The cell cycle is the name for the life of a cell. It can be divided into several different stages, as represented on the following diagram.
This is the stage of the cell cycle where no division takes place; as the diagram above shows, the cell spends most of its time in this stage. During this stage the cell grows, and towards the end (as mitosis is about to occur) DNA will replicate.
This stage can be further subdivided into 4 stages: prophase, metaphase, anaphase, and telophase. Have a look at the diagrams so you are able to identify each stage in an exam situation.
The first subphase is prophase, during this the nuclear membrane (membrane surrounding the nucleus) begins to disappear, spindles begin to develop, and most importantly, the DNA condenses from a spaghetti-like mess to the distinct chromosomes you can see.
The next stage is metaphase where the nuclear membrane has disappeared and the chromosomes line up on the cell equator. It is closely followed by anaphase where the spindle fibres pull apart the chromatids to opposite poles of the cell.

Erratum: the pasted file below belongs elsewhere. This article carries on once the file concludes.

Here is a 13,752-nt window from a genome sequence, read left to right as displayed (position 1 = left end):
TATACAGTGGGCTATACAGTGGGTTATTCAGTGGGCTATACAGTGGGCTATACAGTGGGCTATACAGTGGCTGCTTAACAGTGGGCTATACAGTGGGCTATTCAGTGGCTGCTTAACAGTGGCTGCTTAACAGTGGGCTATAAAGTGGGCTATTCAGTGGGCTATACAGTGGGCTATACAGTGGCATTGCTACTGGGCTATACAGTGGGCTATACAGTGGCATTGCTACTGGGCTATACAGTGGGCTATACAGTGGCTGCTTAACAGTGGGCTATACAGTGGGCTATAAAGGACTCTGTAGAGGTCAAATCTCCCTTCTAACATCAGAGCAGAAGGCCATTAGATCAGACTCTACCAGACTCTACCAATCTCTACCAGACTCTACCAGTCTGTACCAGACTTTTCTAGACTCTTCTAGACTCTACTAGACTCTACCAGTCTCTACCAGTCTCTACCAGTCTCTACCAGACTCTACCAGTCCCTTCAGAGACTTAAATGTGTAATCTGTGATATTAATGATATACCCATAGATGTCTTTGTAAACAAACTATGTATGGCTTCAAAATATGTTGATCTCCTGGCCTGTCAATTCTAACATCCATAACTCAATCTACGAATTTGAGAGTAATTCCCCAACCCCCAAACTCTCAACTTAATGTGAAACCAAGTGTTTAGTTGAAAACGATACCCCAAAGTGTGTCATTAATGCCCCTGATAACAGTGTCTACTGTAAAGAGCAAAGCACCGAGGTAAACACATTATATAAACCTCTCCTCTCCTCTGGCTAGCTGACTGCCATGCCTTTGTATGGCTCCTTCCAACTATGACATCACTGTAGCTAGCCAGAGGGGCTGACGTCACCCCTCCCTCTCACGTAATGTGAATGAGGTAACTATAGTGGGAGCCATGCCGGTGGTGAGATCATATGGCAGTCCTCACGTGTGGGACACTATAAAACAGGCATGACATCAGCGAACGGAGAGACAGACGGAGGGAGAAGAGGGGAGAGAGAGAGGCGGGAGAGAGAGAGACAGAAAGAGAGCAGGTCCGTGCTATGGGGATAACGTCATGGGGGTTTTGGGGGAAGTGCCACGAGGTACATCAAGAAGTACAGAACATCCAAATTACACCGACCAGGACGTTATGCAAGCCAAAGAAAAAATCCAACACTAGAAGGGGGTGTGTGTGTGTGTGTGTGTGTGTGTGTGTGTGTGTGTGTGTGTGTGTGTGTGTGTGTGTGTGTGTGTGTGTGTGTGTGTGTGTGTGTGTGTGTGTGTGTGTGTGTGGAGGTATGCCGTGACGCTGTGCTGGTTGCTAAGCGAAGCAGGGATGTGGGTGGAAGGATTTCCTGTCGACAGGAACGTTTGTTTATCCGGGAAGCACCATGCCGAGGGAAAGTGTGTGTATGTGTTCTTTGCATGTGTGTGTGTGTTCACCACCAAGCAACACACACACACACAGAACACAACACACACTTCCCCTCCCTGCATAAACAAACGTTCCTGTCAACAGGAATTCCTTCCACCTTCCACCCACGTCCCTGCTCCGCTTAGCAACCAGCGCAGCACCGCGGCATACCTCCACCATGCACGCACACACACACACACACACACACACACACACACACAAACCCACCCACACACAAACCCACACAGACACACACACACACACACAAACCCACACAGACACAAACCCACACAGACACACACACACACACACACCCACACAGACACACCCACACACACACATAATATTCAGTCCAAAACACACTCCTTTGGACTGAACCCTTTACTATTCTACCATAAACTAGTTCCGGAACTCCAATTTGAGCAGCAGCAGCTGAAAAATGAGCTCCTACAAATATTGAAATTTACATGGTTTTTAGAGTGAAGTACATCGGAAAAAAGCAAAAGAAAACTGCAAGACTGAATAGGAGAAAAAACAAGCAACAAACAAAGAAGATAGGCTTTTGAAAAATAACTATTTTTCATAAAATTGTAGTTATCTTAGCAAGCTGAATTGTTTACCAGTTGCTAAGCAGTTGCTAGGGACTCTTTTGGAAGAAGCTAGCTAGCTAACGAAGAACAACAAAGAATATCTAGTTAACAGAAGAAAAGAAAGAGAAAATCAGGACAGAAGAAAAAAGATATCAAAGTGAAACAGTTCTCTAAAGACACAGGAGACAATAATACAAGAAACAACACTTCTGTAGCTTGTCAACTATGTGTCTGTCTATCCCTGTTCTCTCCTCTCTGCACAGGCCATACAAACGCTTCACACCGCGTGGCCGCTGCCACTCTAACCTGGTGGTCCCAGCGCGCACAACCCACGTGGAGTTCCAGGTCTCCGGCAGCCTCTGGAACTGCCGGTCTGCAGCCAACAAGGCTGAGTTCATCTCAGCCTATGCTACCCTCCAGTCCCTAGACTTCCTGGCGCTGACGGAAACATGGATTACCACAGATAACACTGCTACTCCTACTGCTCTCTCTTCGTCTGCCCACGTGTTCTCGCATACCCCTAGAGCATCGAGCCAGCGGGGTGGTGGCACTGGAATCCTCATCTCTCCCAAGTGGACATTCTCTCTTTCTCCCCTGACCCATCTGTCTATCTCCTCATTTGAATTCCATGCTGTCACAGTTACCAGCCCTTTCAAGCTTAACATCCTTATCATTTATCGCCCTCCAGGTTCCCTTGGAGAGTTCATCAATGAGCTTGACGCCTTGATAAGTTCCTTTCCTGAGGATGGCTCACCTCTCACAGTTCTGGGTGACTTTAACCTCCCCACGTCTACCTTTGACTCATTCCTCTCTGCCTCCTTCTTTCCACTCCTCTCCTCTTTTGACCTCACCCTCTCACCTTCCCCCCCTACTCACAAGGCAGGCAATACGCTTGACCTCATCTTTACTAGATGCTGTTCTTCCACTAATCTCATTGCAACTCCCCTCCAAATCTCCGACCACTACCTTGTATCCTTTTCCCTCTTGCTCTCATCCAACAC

The final stage is telophase, this is where a nuclear membrane forms around the sets of chromosome and the cell begins to seperate into two.
Cytokinesis marks the end of cell division and is a seperate stage to mitosis. It is where the cytoplasm splits and the one cell becomes two daughter cells.
In animal cells a cleavage furrow forms where the cell pinches in at the equator and seperates off. However in plant cells the cell wall means things are slightly different. A cell plate forms between the two and it later seperates.
Cytokinesis in animal and plant cells is shown below.
Updated: 26 June 2011